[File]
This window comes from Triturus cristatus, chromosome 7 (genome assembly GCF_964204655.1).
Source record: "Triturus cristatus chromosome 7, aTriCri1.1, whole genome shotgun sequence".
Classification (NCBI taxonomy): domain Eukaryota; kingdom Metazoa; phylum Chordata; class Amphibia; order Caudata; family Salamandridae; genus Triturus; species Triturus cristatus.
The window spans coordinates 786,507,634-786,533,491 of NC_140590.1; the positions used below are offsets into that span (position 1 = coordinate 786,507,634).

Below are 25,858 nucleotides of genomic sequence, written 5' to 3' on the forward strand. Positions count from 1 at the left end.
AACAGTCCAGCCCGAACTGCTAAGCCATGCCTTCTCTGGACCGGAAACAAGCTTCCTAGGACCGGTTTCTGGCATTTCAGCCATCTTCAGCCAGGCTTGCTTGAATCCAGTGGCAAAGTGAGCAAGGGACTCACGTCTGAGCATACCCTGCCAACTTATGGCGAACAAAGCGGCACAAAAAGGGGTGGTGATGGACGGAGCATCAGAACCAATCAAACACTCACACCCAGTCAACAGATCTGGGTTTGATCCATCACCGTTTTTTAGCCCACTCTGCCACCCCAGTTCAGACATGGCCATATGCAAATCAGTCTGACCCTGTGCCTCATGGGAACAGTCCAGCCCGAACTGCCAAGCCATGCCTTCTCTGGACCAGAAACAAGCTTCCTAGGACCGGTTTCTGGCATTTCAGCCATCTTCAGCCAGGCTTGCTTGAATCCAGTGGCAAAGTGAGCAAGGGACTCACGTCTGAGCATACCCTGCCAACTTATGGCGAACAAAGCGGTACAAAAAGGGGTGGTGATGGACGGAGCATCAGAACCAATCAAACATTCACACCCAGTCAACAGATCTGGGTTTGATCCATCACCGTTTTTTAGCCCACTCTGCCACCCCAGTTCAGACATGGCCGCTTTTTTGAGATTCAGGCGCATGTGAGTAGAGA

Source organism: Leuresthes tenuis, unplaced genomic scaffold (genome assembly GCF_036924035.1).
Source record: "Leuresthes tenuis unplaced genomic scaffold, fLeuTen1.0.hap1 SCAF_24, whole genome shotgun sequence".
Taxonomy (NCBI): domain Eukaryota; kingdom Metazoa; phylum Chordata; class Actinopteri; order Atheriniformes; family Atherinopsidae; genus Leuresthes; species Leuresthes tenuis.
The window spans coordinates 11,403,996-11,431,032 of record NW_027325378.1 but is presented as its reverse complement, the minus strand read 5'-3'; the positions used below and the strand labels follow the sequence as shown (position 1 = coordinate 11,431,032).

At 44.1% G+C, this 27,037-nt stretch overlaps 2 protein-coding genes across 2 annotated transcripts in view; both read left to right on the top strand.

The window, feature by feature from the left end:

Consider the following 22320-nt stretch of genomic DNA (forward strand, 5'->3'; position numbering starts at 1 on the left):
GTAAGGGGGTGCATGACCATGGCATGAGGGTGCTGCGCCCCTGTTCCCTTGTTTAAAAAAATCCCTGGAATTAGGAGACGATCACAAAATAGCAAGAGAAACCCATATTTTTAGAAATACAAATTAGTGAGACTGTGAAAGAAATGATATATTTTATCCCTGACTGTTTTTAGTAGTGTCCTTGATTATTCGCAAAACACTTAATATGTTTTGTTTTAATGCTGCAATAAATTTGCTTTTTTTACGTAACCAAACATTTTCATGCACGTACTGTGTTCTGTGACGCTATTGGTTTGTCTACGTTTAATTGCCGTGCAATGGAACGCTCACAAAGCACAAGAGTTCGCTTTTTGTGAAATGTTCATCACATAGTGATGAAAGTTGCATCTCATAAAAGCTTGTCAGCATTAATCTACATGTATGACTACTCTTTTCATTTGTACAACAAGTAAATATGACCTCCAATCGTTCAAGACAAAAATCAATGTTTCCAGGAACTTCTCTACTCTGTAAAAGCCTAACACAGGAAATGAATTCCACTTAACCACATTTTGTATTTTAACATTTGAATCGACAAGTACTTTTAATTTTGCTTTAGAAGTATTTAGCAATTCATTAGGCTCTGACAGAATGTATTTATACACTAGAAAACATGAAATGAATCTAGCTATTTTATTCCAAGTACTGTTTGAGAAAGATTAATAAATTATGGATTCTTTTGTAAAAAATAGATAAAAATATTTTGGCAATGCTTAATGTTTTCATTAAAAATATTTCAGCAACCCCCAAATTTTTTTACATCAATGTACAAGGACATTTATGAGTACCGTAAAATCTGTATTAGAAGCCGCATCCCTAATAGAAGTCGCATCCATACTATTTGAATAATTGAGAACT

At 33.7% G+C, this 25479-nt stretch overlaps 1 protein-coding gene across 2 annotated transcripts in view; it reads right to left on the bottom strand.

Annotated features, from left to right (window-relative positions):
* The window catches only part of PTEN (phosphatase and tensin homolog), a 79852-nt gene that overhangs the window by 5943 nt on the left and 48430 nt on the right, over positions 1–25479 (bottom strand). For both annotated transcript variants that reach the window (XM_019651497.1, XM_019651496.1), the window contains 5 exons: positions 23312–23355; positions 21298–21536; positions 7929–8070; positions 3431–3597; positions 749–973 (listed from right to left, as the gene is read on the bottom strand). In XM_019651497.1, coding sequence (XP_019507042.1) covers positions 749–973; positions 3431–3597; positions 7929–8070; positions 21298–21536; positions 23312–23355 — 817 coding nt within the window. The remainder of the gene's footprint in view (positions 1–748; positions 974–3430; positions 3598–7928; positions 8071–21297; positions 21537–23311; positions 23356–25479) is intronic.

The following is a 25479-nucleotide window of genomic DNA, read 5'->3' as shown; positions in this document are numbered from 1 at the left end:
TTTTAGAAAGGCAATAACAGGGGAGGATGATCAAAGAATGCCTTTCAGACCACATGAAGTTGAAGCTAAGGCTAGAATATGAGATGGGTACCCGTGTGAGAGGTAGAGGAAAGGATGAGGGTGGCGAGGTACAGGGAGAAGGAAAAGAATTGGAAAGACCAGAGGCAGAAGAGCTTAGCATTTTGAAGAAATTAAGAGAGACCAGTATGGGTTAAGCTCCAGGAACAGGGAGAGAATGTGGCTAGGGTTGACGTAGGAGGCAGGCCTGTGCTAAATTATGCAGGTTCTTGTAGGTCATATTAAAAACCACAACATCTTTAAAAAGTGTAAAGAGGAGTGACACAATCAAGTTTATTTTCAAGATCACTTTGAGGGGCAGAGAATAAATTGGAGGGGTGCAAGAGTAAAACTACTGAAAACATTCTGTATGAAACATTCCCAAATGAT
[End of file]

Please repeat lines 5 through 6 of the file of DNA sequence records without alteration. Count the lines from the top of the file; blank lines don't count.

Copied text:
Below are 25,858 nucleotides of genomic sequence, written 5' to 3' on the forward strand. Positions count from 1 at the left end.
AACAGTCCAGCCCGAACTGCTAAGCCATGCCTTCTCTGGACCGGAAACAAGCTTCCTAGGACCGGTTTCTGGCATTTCAGCCATCTTCAGCCAGGCTTGCTTGAATCCAGTGGCAAAGTGAGCAAGGGACTCACGTCTGAGCATACCCTGCCAACTTATGGCGAACAAAGCGGCACAAAAAGGGGTGGTGATGGACGGAGCATCAGAACCAATCAAACACTCACACCCAGTCAACAGATCTGGGTTTGATCCATCACCGTTTTTTAGCCCACTCTGCCACCCCAGTTCAGACATGGCCATATGCAAATCAGTCTGACCCTGTGCCTCATGGGAACAGTCCAGCCCGAACTGCCAAGCCATGCCTTCTCTGGACCAGAAACAAGCTTCCTAGGACCGGTTTCTGGCATTTCAGCCATCTTCAGCCAGGCTTGCTTGAATCCAGTGGCAAAGTGAGCAAGGGACTCACGTCTGAGCATACCCTGCCAACTTATGGCGAACAAAGCGGTACAAAAAGGGGTGGTGATGGACGGAGCATCAGAACCAATCAAACATTCACACCCAGTCAACAGATCTGGGTTTGATCCATCACCGTTTTTTAGCCCACTCTGCCACCCCAGTTCAGACATGGCCGCTTTTTTGAGATTCAGGCGCATGTGAGTAGAGA